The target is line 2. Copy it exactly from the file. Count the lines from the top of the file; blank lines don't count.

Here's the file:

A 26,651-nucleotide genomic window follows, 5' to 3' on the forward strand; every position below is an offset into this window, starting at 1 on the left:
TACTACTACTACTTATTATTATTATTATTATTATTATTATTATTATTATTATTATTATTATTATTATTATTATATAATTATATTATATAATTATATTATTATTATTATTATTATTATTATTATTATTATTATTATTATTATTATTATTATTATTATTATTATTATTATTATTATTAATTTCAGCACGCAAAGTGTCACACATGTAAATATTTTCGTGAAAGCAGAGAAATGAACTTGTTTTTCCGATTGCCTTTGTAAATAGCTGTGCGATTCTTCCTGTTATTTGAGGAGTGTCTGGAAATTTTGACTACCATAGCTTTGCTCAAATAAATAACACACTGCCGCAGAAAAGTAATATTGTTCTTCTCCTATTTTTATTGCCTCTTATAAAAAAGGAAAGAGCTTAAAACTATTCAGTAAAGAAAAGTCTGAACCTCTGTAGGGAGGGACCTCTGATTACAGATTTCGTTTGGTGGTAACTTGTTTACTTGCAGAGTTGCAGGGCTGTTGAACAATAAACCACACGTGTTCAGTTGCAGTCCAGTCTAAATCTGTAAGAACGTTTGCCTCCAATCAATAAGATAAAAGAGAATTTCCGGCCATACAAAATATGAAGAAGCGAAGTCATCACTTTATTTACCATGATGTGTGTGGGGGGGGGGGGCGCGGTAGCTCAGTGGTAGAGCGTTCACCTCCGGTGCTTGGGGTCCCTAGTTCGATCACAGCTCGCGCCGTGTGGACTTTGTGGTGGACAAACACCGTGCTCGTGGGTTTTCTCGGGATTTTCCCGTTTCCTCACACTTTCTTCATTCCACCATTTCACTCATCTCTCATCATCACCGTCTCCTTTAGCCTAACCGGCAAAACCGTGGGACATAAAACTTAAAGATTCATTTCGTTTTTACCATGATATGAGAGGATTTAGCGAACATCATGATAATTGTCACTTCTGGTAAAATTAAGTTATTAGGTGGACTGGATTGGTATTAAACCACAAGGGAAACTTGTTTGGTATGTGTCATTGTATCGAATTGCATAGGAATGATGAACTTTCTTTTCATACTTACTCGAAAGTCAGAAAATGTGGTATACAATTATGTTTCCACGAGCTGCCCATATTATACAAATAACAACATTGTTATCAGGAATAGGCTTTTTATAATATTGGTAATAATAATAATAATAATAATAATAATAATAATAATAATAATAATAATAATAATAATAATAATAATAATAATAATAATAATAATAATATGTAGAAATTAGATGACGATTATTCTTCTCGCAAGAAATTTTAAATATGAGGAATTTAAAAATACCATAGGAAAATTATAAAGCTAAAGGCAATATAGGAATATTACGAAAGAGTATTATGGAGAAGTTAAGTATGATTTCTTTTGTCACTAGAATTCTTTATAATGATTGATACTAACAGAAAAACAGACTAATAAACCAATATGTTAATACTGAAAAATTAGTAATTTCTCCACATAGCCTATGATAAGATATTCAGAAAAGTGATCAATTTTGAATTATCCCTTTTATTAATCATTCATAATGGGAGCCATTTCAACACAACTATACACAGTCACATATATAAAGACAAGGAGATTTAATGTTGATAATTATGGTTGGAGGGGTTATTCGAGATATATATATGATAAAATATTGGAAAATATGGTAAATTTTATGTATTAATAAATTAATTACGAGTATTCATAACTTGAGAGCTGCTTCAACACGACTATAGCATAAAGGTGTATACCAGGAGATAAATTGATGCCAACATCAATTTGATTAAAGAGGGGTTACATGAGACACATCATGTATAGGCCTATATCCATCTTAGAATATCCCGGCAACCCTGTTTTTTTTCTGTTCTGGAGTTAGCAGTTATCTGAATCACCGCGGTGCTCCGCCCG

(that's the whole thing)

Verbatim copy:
TACTACTACTACTTATTATTATTATTATTATTATTATTATTATTATTATTATTATTATTATTATTATTATTATATAATTATATTATATAATTATATTATTATTATTATTATTATTATTATTATTATTATTATTATTATTATTATTATTATTATTATTATTATTATTATTATTATTAATTTCAGCACGCAAAGTGTCACACATGTAAATATTTTCGTGAAAGCAGAGAAATGAACTTGTTTTTCCGATTGCCTTTGTAAATAGCTGTGCGATTCTTCCTGTTATTTGAGGAGTGTCTGGAAATTTTGACTACCATAGCTTTGCTCAAATAAATAACACACTGCCGCAGAAAAGTAATATTGTTCTTCTCCTATTTTTATTGCCTCTTATAAAAAAGGAAAGAGCTTAAAACTATTCAGTAAAGAAAAGTCTGAACCTCTGTAGGGAGGGACCTCTGATTACAGATTTCGTTTGGTGGTAACTTGTTTACTTGCAGAGTTGCAGGGCTGTTGAACAATAAACCACACGTGTTCAGTTGCAGTCCAGTCTAAATCTGTAAGAACGTTTGCCTCCAATCAATAAGATAAAAGAGAATTTCCGGCCATACAAAATATGAAGAAGCGAAGTCATCACTTTATTTACCATGATGTGTGTGGGGGGGGGGGGCGCGGTAGCTCAGTGGTAGAGCGTTCACCTCCGGTGCTTGGGGTCCCTAGTTCGATCACAGCTCGCGCCGTGTGGACTTTGTGGTGGACAAACACCGTGCTCGTGGGTTTTCTCGGGATTTTCCCGTTTCCTCACACTTTCTTCATTCCACCATTTCACTCATCTCTCATCATCACCGTCTCCTTTAGCCTAACCGGCAAAACCGTGGGACATAAAACTTAAAGATTCATTTCGTTTTTACCATGATATGAGAGGATTTAGCGAACATCATGATAATTGTCACTTCTGGTAAAATTAAGTTATTAGGTGGACTGGATTGGTATTAAACCACAAGGGAAACTTGTTTGGTATGTGTCATTGTATCGAATTGCATAGGAATGATGAACTTTCTTTTCATACTTACTCGAAAGTCAGAAAATGTGGTATACAATTATGTTTCCACGAGCTGCCCATATTATACAAATAACAACATTGTTATCAGGAATAGGCTTTTTATAATATTGGTAATAATAATAATAATAATAATAATAATAATAATAATAATAATAATAATAATAATAATAATAATAATAATAATAATAATAATAATAATATGTAGAAATTAGATGACGATTATTCTTCTCGCAAGAAATTTTAAATATGAGGAATTTAAAAATACCATAGGAAAATTATAAAGCTAAAGGCAATATAGGAATATTACGAAAGAGTATTATGGAGAAGTTAAGTATGATTTCTTTTGTCACTAGAATTCTTTATAATGATTGATACTAACAGAAAAACAGACTAATAAACCAATATGTTAATACTGAAAAATTAGTAATTTCTCCACATAGCCTATGATAAGATATTCAGAAAAGTGATCAATTTTGAATTATCCCTTTTATTAATCATTCATAATGGGAGCCATTTCAACACAACTATACACAGTCACATATATAAAGACAAGGAGATTTAATGTTGATAATTATGGTTGGAGGGGTTATTCGAGATATATATATGATAAAATATTGGAAAATATGGTAAATTTTATGTATTAATAAATTAATTACGAGTATTCATAACTTGAGAGCTGCTTCAACACGACTATAGCATAAAGGTGTATACCAGGAGATAAATTGATGCCAACATCAATTTGATTAAAGAGGGGTTACATGAGACACATCATGTATAGGCCTATATCCATCTTAGAATATCCCGGCAACCCTGTTTTTTTTCTGTTCTGGAGTTAGCAGTTATCTGAATCACCGCGGTGCTCCGCCCG